First Time Buyers Still Need Help

First Time Buyers Still Need Help

The busiest opening quarter since the crash and how first-time buyers still need help

In the lead-up to the EU Referendum, the mortgage market has been quietly chugging away in the background. So much so, that e.surv’s Mortgage Monitor has claimed that the market has actually had its busiest start to the year since 2007. In Quarter 1 of this year, 71,710 mortgages were granted, meaning it was the highest opening quarter in nine years, despite the market slowing slightly in February and March.

Landlords stole much of the headline space throughout February due to the changes in Stamp Duty, which led to a surge in buy-to-let mortgages being taken out in order to try and beat the arrival of the new additional charge in April.

March, however, saw first-time buyers take the reins for market activity, with the lending of mortgages of over 85% loan-to-value accounting for 17.1% of all mortgages sold, which was an increase of 1.4% on the previous month.

With the hike in the Bank of England base rate looking further off as the weeks go by, first-time buyers are utilising the current record low mortgage rates and lenders are returning the favour with the number of mortgage products available being at its highest ever.

Does this mean that the housing crisis is solved?

Far from it. Many people, particularly aspiring first-time buyers, would have been watching Chancellor George Osborne’s Budget in March with the hope that he would offer a helping hand to the growing number of hopeful home-owners that are struggling to get onto the property ladder due to rising house prices.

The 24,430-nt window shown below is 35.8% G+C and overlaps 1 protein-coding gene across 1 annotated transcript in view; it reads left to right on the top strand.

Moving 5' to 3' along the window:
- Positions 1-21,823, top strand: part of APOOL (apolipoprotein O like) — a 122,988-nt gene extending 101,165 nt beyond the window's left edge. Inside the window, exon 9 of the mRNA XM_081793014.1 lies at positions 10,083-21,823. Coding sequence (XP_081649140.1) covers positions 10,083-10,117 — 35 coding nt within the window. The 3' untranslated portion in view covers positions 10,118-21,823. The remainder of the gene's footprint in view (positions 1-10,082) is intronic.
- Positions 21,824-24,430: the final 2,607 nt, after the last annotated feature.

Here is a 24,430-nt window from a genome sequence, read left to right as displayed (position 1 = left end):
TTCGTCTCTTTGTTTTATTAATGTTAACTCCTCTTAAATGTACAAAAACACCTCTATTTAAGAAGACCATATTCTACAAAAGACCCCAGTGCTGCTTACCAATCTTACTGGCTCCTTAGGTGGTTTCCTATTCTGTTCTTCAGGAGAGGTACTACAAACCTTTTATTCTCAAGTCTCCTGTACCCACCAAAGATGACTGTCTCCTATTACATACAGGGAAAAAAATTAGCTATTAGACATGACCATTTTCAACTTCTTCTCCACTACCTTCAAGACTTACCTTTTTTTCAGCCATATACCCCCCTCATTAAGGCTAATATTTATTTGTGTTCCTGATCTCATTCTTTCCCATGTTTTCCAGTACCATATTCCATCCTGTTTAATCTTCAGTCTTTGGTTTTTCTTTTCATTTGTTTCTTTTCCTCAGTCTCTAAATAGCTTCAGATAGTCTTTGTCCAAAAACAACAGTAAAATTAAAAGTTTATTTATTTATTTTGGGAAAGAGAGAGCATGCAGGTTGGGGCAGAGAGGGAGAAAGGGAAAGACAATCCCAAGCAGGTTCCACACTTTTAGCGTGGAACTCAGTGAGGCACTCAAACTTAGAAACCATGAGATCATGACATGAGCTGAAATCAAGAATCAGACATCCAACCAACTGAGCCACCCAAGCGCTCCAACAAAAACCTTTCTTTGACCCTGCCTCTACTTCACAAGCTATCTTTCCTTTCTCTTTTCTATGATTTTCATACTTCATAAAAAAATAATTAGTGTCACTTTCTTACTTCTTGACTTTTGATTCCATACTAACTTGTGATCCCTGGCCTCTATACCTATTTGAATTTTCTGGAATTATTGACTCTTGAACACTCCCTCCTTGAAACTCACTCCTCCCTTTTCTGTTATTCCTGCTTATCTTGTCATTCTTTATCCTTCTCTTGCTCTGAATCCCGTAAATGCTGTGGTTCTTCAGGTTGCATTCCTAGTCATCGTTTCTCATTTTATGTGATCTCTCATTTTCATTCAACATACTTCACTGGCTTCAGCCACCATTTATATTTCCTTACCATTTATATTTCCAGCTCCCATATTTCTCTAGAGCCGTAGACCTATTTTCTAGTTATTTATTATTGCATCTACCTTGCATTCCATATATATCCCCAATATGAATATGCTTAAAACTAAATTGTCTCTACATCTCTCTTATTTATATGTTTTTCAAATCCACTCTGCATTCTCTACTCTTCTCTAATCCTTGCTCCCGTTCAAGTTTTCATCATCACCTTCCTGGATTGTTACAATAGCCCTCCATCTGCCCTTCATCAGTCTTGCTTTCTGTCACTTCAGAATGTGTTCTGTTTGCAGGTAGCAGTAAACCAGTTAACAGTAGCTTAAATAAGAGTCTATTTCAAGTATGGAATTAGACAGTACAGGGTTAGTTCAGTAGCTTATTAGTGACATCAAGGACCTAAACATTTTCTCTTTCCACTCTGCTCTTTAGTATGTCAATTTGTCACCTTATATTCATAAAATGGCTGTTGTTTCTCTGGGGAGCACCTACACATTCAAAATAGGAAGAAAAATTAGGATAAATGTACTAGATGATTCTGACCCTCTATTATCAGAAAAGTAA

Unfortunately, that’s not what he offered.

Yes, the Lifetime ISA was a step in the right direction, but it doesn’t particularly help aspiring buyers with their more urgent requirements.

And with Help to Buy expected to end in December this year, the government needs to urgently devise a plan in order to avoid having an influx of aspiring home-owners getting stuck in the rental sector come 2017.

The fact that Q1 of this year saw the most activity since 2007 should give the market and the government the confidence that there are willing buyers out there.

But, until the lack of housing supply is addressed directly, those willing buyers may lose their inclination to continue saving and waiting for their own home, choosing to rent instead.

Paul Wood from Pygott and Crone Financial Services– for further information call: 0800 917 7407

Email: info@pygott-crone.com or visit: www.pygott-cronefinancial.com

Your home may be repossessed if you do not keep up repayments on your mortgage.

There will be a fee for mortgage advice. The actual amount you pay will depend upon your circumstances. The fee is up to 1%, but a typical fee is £395 of the amount borrowed. (or insert your fee statement)

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